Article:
Granny's Notes - the writing of Sue Gerard

Big snow brings back New Year’s memories

Nancy and I dug into some early "Granny’s Notes" and decided that today we’d share a favorite memory of another big snow — a snowy New Year’s Eve party in 1958.

The roads all over this part of the country were snow and ice packed; our good friends Guy and Zee Bass couldn’t drive the 175 miles from Springfield for their annual New Year’s Eve visit. Nancy and Walter E. were crushed, as we were, too. I suggested that we drown our sorrows in a Pepsi and some leftover Christmas candy.

"Let’s have our own New Year’s Eve Party," Nancy whispered as we cleared away the supper dishes. I agreed but said it was up to her to do it. She pulled Walter E. into her room, outlining the party plans.

Soon they brought decorated paper hats for us all, and gave us each a paper cup for popcorn. There was to be a floor show right in our living room.

Walter E. was draped in a tea towel in his role as the New Year’s baby. He announced the evening’s events and served the "champagne." Nancy wore a sign saying "Song Leader" and was dressed in high heel pumps and the bathroom curtain. Underneath she had on bright red shorts. She wore that garb like a bosomless Marilyn Monroe in a mink stole. Walter E. announced that there would be a cover charge of 2 cents and passed an ashtray to collect a total of 4 cents from we parent-patrons.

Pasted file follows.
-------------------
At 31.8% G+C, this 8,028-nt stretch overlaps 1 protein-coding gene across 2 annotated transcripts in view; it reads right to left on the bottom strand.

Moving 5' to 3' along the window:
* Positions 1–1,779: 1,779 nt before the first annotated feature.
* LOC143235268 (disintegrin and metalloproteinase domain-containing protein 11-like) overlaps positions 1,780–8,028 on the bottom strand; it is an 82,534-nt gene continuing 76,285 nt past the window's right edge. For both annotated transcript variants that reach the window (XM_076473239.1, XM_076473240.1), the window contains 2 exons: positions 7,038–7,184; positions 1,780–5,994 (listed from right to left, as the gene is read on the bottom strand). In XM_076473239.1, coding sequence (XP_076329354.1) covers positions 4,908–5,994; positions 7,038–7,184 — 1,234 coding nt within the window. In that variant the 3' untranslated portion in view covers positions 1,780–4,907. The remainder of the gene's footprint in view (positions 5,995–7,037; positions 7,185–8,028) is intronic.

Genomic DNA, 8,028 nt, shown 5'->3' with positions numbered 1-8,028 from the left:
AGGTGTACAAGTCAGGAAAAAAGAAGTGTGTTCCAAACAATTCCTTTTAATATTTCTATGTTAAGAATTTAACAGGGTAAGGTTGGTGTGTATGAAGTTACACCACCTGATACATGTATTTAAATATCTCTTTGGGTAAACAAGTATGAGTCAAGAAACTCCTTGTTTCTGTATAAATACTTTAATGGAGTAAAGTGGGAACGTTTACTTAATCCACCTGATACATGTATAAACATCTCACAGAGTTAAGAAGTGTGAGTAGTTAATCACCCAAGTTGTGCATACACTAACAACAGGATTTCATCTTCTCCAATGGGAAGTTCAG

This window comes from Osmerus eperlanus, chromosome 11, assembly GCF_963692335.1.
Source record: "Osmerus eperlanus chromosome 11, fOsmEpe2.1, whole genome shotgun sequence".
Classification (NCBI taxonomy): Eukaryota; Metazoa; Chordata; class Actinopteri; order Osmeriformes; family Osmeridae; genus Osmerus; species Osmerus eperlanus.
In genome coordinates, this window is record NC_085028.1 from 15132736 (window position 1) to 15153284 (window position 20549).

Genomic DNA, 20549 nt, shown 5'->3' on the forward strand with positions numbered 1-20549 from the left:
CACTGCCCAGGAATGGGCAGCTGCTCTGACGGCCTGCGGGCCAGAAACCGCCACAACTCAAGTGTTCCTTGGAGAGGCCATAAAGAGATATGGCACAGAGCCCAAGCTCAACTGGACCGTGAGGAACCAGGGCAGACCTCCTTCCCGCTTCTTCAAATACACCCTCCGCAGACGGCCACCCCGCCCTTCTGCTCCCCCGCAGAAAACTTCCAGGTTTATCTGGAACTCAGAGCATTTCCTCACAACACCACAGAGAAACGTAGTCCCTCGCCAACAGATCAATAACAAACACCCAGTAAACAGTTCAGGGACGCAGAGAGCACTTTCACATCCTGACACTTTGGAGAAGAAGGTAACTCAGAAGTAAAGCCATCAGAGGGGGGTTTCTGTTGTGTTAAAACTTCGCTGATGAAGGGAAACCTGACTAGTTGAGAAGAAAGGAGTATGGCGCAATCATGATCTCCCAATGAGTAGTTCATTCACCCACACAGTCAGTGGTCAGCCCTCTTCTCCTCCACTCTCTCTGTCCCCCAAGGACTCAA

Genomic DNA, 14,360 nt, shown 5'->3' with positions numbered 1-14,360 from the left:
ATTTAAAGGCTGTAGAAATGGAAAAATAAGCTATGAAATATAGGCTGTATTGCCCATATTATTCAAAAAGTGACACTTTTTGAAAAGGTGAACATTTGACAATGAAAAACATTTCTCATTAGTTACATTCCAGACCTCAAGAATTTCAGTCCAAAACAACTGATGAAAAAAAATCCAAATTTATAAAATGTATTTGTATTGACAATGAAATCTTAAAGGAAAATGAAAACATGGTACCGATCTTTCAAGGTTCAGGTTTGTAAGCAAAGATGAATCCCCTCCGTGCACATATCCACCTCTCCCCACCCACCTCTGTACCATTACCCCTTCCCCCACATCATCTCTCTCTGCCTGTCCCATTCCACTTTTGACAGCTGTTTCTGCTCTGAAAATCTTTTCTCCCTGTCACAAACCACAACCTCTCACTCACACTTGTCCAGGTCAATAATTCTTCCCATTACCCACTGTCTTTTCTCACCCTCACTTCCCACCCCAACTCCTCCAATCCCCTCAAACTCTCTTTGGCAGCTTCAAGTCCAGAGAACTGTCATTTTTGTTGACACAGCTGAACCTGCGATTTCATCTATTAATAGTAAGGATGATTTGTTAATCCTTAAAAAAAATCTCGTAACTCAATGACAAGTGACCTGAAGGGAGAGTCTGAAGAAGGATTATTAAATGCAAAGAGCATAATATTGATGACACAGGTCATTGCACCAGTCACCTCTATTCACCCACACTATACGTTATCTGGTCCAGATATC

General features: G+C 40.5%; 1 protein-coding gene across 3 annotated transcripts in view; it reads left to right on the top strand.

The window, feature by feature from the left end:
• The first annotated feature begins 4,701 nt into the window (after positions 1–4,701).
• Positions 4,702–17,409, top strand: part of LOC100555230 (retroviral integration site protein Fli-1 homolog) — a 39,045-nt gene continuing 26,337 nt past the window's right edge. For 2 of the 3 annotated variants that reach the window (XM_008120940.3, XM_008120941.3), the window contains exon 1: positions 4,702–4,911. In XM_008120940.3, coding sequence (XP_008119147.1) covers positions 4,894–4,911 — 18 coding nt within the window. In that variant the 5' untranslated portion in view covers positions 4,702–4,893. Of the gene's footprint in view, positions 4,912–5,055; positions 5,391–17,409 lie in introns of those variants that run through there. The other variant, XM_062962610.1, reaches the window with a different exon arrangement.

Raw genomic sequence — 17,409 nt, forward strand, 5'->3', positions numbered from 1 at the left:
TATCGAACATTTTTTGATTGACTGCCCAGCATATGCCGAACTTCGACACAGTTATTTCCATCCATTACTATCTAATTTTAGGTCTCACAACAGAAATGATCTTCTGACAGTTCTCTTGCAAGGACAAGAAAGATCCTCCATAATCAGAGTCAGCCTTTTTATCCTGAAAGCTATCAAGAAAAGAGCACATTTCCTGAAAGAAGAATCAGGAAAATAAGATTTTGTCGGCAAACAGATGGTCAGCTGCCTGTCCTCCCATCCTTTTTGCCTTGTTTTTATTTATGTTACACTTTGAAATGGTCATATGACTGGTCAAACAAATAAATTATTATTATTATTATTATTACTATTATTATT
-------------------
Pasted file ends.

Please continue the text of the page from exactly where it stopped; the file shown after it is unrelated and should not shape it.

Songs for the floor show were original words to the tunes of "Happy Birthday" and "Jesus Loves Me." Following the music there was a drawing and I was chosen to perform my lisping song. Then Chub was called to sing "Old Miss Simmon Went a Swimmin’ ... but the kids stopped him before the chorus because they couldn’t wait to get on with their own performance.

After a few impromptu acts, Nancy passed the popcorn and the New Year’s baby served the "champagne," the Pepsi wrapped in a towel. He popped the cork and then poured the contents into my best crystal sherbet stemware. I held my breath, but nothing was broken, and only a little spilled.

At exactly one minute till 9 p.m. we toasted each other and sang "Auld Lang Syne," singing the only words we could remember, over and over again. A short game of Scrabble to celebrate 1958, and the kids were off to bed.

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